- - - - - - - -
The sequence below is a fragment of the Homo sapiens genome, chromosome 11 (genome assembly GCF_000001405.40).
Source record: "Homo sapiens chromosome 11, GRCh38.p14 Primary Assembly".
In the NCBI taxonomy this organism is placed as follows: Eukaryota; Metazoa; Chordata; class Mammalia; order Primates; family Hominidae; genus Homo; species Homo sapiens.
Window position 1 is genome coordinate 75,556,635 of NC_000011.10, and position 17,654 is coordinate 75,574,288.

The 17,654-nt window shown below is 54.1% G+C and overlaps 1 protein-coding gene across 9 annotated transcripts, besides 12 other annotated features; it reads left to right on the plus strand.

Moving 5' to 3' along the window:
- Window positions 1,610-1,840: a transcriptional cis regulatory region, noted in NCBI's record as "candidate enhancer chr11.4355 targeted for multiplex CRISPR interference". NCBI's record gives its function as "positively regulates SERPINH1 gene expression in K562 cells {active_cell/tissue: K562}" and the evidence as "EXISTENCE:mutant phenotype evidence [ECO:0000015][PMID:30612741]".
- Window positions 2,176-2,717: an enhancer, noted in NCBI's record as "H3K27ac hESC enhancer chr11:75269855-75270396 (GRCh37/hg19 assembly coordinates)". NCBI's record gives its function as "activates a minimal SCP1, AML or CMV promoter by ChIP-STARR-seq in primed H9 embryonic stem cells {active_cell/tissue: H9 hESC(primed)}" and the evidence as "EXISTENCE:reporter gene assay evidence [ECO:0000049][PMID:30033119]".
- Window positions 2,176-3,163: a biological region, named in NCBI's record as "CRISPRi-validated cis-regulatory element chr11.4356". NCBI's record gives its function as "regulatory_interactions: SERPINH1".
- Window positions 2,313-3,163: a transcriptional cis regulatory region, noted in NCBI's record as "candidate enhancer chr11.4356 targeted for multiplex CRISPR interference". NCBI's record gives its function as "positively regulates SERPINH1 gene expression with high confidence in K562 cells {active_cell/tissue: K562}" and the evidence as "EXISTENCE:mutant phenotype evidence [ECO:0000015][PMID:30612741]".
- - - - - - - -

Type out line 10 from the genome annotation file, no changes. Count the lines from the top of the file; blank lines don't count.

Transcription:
- Window positions 2,313-3,163: a transcriptional cis regulatory region, noted in NCBI's record as "candidate enhancer chr11.4356 targeted for multiplex CRISPR interference". NCBI's record gives its function as "positively regulates SERPINH1 gene expression with high confidence in K562 cells {active_cell/tissue: K562}" and the evidence as "EXISTENCE:mutant phenotype evidence [ECO:0000015][PMID:30612741]".